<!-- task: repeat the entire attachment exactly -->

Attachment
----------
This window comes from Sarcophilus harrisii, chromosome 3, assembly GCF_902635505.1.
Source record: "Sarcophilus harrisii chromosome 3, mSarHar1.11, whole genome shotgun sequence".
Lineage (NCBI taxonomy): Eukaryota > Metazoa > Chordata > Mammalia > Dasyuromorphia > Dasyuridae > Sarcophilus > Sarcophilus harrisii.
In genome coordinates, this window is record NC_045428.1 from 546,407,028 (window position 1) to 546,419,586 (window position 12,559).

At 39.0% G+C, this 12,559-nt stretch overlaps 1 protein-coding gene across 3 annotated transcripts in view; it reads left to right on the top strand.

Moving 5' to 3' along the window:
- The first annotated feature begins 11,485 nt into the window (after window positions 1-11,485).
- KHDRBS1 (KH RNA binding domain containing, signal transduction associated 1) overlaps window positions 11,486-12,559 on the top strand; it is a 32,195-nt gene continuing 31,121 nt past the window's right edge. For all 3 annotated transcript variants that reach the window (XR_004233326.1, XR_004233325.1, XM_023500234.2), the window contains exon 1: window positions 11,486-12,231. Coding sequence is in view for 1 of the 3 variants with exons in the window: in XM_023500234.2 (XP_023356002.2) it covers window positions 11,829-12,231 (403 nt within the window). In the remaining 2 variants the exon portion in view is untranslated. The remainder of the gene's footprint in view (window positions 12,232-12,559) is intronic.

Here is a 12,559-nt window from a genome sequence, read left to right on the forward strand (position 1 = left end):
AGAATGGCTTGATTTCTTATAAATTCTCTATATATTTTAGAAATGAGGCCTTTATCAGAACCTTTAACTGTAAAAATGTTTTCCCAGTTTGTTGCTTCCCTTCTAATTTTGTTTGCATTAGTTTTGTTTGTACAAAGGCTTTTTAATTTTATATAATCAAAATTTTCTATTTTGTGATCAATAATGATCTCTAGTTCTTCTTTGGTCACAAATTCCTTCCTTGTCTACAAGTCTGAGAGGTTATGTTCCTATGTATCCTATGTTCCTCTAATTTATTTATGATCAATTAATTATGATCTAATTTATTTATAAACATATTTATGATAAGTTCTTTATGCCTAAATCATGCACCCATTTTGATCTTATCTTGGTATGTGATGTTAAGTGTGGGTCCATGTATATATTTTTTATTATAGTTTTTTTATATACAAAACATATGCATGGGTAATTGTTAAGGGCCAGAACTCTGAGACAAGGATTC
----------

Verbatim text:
This window comes from Sarcophilus harrisii, chromosome 3, assembly GCF_902635505.1.
Source record: "Sarcophilus harrisii chromosome 3, mSarHar1.11, whole genome shotgun sequence".
Lineage (NCBI taxonomy): Eukaryota > Metazoa > Chordata > Mammalia > Dasyuromorphia > Dasyuridae > Sarcophilus > Sarcophilus harrisii.
In genome coordinates, this window is record NC_045428.1 from 546,407,028 (window position 1) to 546,419,586 (window position 12,559).

At 39.0% G+C, this 12,559-nt stretch overlaps 1 protein-coding gene across 3 annotated transcripts in view; it reads left to right on the top strand.

Moving 5' to 3' along the window:
- The first annotated feature begins 11,485 nt into the window (after window positions 1-11,485).
- KHDRBS1 (KH RNA binding domain containing, signal transduction associated 1) overlaps window positions 11,486-12,559 on the top strand; it is a 32,195-nt gene continuing 31,121 nt past the window's right edge. For all 3 annotated transcript variants that reach the window (XR_004233326.1, XR_004233325.1, XM_023500234.2), the window contains exon 1: window positions 11,486-12,231. Coding sequence is in view for 1 of the 3 variants with exons in the window: in XM_023500234.2 (XP_023356002.2) it covers window positions 11,829-12,231 (403 nt within the window). In the remaining 2 variants the exon portion in view is untranslated. The remainder of the gene's footprint in view (window positions 12,232-12,559) is intronic.

Here is a 12,559-nt window from a genome sequence, read left to right on the forward strand (position 1 = left end):
AGAATGGCTTGATTTCTTATAAATTCTCTATATATTTTAGAAATGAGGCCTTTATCAGAACCTTTAACTGTAAAAATGTTTTCCCAGTTTGTTGCTTCCCTTCTAATTTTGTTTGCATTAGTTTTGTTTGTACAAAGGCTTTTTAATTTTATATAATCAAAATTTTCTATTTTGTGATCAATAATGATCTCTAGTTCTTCTTTGGTCACAAATTCCTTCCTTGTCTACAAGTCTGAGAGGTTATGTTCCTATGTATCCTATGTTCCTCTAATTTATTTATGATCAATTAATTATGATCTAATTTATTTATAAACATATTTATGATAAGTTCTTTATGCCTAAATCATGCACCCATTTTGATCTTATCTTGGTATGTGATGTTAAGTGTGGGTCCATGTATATATTTTTTATTATAGTTTTTTTATATACAAAACATATGCATGGGTAATTGTTAAGGGCCAGAACTCTGAGACAAGGATTC